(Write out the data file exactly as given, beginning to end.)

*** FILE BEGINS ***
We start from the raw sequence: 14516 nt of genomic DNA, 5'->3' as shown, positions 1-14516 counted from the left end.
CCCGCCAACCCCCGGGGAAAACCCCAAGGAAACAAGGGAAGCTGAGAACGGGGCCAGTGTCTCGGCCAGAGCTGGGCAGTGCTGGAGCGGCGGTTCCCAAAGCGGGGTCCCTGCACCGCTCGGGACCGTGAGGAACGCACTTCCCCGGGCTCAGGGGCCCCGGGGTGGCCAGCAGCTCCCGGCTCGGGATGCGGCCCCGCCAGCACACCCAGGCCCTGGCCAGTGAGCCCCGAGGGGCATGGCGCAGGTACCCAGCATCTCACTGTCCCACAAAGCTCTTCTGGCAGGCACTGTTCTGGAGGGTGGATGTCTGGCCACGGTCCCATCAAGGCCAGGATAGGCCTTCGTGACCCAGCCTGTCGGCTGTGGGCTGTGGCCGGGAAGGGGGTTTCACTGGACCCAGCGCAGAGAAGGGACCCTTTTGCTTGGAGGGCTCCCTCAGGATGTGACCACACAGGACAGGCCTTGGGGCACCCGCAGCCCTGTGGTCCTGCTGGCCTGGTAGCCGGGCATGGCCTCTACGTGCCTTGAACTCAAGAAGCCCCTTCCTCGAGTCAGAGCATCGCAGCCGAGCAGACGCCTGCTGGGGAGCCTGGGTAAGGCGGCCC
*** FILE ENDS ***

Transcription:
We start from the raw sequence: 14516 nt of genomic DNA, 5'->3' as shown, positions 1-14516 counted from the left end.
CCCGCCAACCCCCGGGGAAAACCCCAAGGAAACAAGGGAAGCTGAGAACGGGGCCAGTGTCTCGGCCAGAGCTGGGCAGTGCTGGAGCGGCGGTTCCCAAAGCGGGGTCCCTGCACCGCTCGGGACCGTGAGGAACGCACTTCCCCGGGCTCAGGGGCCCCGGGGTGGCCAGCAGCTCCCGGCTCGGGATGCGGCCCCGCCAGCACACCCAGGCCCTGGCCAGTGAGCCCCGAGGGGCATGGCGCAGGTACCCAGCATCTCACTGTCCCACAAAGCTCTTCTGGCAGGCACTGTTCTGGAGGGTGGATGTCTGGCCACGGTCCCATCAAGGCCAGGATAGGCCTTCGTGACCCAGCCTGTCGGCTGTGGGCTGTGGCCGGGAAGGGGGTTTCACTGGACCCAGCGCAGAGAAGGGACCCTTTTGCTTGGAGGGCTCCCTCAGGATGTGACCACACAGGACAGGCCTTGGGGCACCCGCAGCCCTGTGGTCCTGCTGGCCTGGTAGCCGGGCATGGCCTCTACGTGCCTTGAACTCAAGAAGCCCCTTCCTCGAGTCAGAGCATCGCAGCCGAGCAGACGCCTGCTGGGGAGCCTGGGTAAGGCGGCCC